Hindujas wealthiest Asians in UK
LONDON: Hinduja brothers have been ranked as Britain-'s richest Asians in 2014 with a total worth of 13.5 billion pounds
LONDON: Hinduja brothers have been ranked as Britain's richest Asians in 2014 with a total worth of 13.5 billion pounds, an increase of one billion pounds over the previous year.
At a gala Asian Business Awards 2014 function held at the Park Plaza Westminster Bridge Hotel here on Friday night, the group also won the Asian Business of the Year award for its outstanding achievement.
G P Hinduja, co-chairman of the group and brother of chairman S P Hinuja, received the award from the chief guest Michael Gove, MP, Britain's Secretary of State for Education, in the presence of India's High Commissioner Ranjan Mathai, who was the guest of honour.
Gove also released the Asian Rich List, declaring Hinduja group, a conglomerate with interests in banking, oil and manufacturing among many, as the richest in the UK for the second consecutive year.
Just behind the group is steel tycoon Lakshmi Mittal with a wealth of 12 billion pounds, one billion pounds more than the previous year.
Leading NRI industrialist Swraj Paul and Angad Paul (Steel) have been listed as 10th richest with wealth amounting to 750 million pounds, whereas mining giant Anil Agrawal was ranked third (2.4 billion pounds) followed by Sri Prakash Lohia (Petrochemicals and textiles) (2 billion pounds).
India's Tata Ltd won the International Business Award. Tatas are the biggest industrial employers in the UK.
Dr Rami Ranger, MBE, founder and chairman of Sunmark ltd, winner of Queen's award for exports for fifth consecutive year, won the Business Personality Award while Veena Nangla of Brightsun Travel was declared as the Asian Business Woman of the year. Chakra restaurant in London received the Restaurant Award for 2014.
According to the Asian Rich List 101 published by EasternEye, one of the publications of the Asian Media & Marketing Group headed by Ramniklal Solanki CBE, there are nine Asians in the UK who can be called billionaires.
The estimated wealth of the 101 Asians in the list totals almost 52 billion pounds — up just over 6 billion pounds on 2013's total.
According to the Rich List, the year 2014 is going to be a big one for the Hindujas for it will mark the centenary of the group, which has its headquarters at New Zealand House in Haymarket, London and employs 75,000 people across 35 nations.
The Hinduja group has what Gopi Hinduja likes to call 10 'verticals' namely: health, energy, power generation, automotive, finance and banking; oil and gas; IT and BPO; media and cable; real estate; and trading.
In India, even with the slowdown in the economy, the Hinduja group, according to the Rich List, has investment plans worth one billion pounds.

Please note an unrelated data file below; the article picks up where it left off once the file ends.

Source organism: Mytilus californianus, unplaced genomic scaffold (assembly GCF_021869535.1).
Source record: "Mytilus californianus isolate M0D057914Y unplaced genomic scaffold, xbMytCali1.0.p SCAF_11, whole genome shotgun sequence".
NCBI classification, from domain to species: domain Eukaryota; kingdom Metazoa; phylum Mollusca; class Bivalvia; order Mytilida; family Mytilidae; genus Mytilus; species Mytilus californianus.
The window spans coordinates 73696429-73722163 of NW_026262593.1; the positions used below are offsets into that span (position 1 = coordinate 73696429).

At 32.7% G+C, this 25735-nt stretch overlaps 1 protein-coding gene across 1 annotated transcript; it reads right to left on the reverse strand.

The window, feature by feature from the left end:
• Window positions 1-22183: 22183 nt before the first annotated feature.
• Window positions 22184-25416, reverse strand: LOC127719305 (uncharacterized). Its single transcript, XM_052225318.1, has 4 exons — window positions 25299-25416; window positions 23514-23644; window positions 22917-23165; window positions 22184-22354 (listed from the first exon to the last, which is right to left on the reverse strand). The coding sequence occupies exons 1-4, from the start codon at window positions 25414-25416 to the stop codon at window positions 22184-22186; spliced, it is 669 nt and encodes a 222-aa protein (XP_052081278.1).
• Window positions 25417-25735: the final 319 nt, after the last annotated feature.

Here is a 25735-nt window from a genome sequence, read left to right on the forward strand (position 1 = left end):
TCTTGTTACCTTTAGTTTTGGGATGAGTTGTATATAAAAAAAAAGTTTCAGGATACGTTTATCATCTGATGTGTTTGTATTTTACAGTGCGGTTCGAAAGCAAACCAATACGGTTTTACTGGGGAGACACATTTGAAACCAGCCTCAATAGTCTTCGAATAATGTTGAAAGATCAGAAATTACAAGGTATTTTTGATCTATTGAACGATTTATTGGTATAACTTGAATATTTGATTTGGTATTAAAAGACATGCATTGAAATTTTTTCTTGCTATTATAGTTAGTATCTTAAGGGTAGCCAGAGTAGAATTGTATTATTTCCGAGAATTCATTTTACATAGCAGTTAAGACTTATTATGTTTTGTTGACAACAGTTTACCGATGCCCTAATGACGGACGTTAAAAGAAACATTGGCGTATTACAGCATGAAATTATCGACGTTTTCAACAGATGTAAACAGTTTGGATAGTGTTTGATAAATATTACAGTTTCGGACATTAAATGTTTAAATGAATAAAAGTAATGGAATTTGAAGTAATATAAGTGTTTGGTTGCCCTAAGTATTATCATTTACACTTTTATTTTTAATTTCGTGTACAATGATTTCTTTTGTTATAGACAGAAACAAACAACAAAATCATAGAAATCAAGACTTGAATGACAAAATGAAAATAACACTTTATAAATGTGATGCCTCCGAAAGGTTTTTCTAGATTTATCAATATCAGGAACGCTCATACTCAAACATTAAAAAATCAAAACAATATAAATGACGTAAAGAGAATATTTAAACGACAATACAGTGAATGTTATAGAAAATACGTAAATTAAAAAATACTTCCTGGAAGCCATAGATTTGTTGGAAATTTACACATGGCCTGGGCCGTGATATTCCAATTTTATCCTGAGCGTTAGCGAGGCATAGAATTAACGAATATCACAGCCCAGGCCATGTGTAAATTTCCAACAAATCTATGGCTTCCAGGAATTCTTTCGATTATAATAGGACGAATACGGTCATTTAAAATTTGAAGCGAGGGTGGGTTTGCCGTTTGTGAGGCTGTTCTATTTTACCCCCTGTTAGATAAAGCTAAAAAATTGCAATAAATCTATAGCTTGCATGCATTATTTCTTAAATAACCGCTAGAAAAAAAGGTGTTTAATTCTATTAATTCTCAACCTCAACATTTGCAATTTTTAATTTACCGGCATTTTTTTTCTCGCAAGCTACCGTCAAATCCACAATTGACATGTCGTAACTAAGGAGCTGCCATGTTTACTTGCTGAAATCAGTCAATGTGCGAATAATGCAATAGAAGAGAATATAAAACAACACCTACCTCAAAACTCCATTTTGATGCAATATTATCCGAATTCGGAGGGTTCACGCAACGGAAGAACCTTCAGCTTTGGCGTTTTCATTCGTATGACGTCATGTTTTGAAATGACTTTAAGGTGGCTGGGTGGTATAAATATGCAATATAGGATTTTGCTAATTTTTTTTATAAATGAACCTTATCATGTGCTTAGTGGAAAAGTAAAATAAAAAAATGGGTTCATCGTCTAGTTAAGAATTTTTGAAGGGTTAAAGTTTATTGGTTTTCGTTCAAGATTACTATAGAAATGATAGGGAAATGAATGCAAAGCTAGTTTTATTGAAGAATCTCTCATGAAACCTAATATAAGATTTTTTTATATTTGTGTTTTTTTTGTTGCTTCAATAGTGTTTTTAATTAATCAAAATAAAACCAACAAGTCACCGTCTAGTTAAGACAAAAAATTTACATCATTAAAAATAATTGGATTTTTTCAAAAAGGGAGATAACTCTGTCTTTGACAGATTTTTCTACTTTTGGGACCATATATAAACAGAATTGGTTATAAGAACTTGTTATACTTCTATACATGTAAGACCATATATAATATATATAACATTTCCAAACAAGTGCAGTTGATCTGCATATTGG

"We are hoping that we have a stable government. If a stable government comes, from 2016 our economy will be booming like before," Gopi said, commenting on Lok Sabha election.
According to the list, at 83, Swraj Paul could leave the running of his Caparo steel, automotive and engineering products empire in the capable hands of his children and grandchildren and spend the entire day playing golf, but this is not a proposition he regards with any enthusiasm.
"I have no doubt that Caparo is in very good hands. But my being here is a message to them also — I come here because my maximum enjoyment is here. You can enjoy your work as much as anything else," Paul said.
Paul said the British economy is improving, "Without any question. Certainly, there's more confidence. (At Caparo) the order books are better. The economy is definitely better but this improvement is fragile."
He has reservations, though, about the banking and financial sectors.
"The banks are still not lending money — and people are afraid to borrow money because they don't know if all of a sudden the banks will say, 'We want the money back'. This is why 'we don't borrow more than what is absolutely necessary'."
He feels Britain had created an unnecessarily negative climate with talk of cutting down on immigration and visas.
"There is a perception in India that Indians are not welcome as students or for work and people in India are fairly sensitive people," Lord Paul said. As far the atmosphere which has been created around immigration, "the sound of the bite is worse than the bite itself".
Nevertheless, as chancellor of the universities of both Wolvehampton and Westminster, he was concerned that "there has been a drop in the number of students coming from India."
The upshot is that "Britain is losing out because Indian students are going to the US, to Australia and Singapore."
On doing business with India, Paul said, "It is very difficult for small and medium businesses to work with India because the regulations are horrendous. It is very difficult for small and medium businesses to set up plants in India because there are far more obstructions than in most countries in the world."
In marked contrast, happily, "Britain is much more welcoming. That is why we are seeing more investments from India to Britain than from Britain to India."
Paul does not think possible changes of government in India next month or in the UK next summer will greatly affect bilateral trade. At the moment, the Indian economy, in his opinion, "is not doing well. The main problem is that inflation is very high".
"Whoever gets elected has got to get hold of the corruption problem by the neck because without that I don't think the Indian economy can improve," he said.
Did he subscribe to the opinion held by some that Narendra Modi's prime ministership would be good for the Indian economy? Paul would not be drawn on the politics but he said; "If you go by the Gujarat experiment I have no other choice but to agree. Gujarat is the plant where we have had no complaints, no unhappiness: the rest time will tell. But a change is good for any country."